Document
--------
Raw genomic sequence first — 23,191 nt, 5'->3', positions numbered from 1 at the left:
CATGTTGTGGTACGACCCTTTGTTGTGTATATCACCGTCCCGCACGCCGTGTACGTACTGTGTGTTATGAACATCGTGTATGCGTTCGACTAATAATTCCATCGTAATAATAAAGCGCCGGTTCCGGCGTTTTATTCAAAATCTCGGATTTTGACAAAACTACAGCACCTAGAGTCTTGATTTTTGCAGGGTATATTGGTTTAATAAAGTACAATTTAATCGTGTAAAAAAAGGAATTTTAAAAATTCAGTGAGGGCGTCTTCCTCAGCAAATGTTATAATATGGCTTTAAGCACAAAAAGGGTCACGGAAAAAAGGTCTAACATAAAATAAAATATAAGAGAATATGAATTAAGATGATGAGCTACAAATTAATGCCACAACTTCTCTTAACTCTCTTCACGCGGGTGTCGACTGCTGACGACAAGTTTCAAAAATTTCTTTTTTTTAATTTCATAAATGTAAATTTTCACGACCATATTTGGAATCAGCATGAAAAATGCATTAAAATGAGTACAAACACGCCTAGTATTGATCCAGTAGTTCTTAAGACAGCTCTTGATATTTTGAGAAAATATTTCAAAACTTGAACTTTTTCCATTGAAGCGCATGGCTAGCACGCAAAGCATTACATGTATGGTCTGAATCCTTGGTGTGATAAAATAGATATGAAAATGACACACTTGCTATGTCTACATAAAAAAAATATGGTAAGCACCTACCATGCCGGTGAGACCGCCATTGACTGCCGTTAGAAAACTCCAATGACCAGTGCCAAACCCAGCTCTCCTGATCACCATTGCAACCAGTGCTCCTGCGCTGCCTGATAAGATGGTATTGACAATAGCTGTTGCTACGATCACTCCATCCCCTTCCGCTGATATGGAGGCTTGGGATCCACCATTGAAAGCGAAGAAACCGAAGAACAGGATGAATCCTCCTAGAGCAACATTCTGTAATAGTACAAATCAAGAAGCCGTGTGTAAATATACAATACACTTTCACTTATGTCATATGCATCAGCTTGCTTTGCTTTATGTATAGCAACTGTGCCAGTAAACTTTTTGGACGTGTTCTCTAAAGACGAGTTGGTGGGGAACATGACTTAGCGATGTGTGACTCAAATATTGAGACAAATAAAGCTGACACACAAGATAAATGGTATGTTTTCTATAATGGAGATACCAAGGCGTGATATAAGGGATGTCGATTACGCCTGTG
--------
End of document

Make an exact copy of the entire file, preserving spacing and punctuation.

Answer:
Raw genomic sequence first — 23,191 nt, 5'->3', positions numbered from 1 at the left:
CATGTTGTGGTACGACCCTTTGTTGTGTATATCACCGTCCCGCACGCCGTGTACGTACTGTGTGTTATGAACATCGTGTATGCGTTCGACTAATAATTCCATCGTAATAATAAAGCGCCGGTTCCGGCGTTTTATTCAAAATCTCGGATTTTGACAAAACTACAGCACCTAGAGTCTTGATTTTTGCAGGGTATATTGGTTTAATAAAGTACAATTTAATCGTGTAAAAAAAGGAATTTTAAAAATTCAGTGAGGGCGTCTTCCTCAGCAAATGTTATAATATGGCTTTAAGCACAAAAAGGGTCACGGAAAAAAGGTCTAACATAAAATAAAATATAAGAGAATATGAATTAAGATGATGAGCTACAAATTAATGCCACAACTTCTCTTAACTCTCTTCACGCGGGTGTCGACTGCTGACGACAAGTTTCAAAAATTTCTTTTTTTTAATTTCATAAATGTAAATTTTCACGACCATATTTGGAATCAGCATGAAAAATGCATTAAAATGAGTACAAACACGCCTAGTATTGATCCAGTAGTTCTTAAGACAGCTCTTGATATTTTGAGAAAATATTTCAAAACTTGAACTTTTTCCATTGAAGCGCATGGCTAGCACGCAAAGCATTACATGTATGGTCTGAATCCTTGGTGTGATAAAATAGATATGAAAATGACACACTTGCTATGTCTACATAAAAAAAATATGGTAAGCACCTACCATGCCGGTGAGACCGCCATTGACTGCCGTTAGAAAACTCCAATGACCAGTGCCAAACCCAGCTCTCCTGATCACCATTGCAACCAGTGCTCCTGCGCTGCCTGATAAGATGGTATTGACAATAGCTGTTGCTACGATCACTCCATCCCCTTCCGCTGATATGGAGGCTTGGGATCCACCATTGAAAGCGAAGAAACCGAAGAACAGGATGAATCCTCCTAGAGCAACATTCTGTAATAGTACAAATCAAGAAGCCGTGTGTAAATATACAATACACTTTCACTTATGTCATATGCATCAGCTTGCTTTGCTTTATGTATAGCAACTGTGCCAGTAAACTTTTTGGACGTGTTCTCTAAAGACGAGTTGGTGGGGAACATGACTTAGCGATGTGTGACTCAAATATTGAGACAAATAAAGCTGACACACAAGATAAATGGTATGTTTTCTATAATGGAGATACCAAGGCGTGATATAAGGGATGTCGATTACGCCTGTG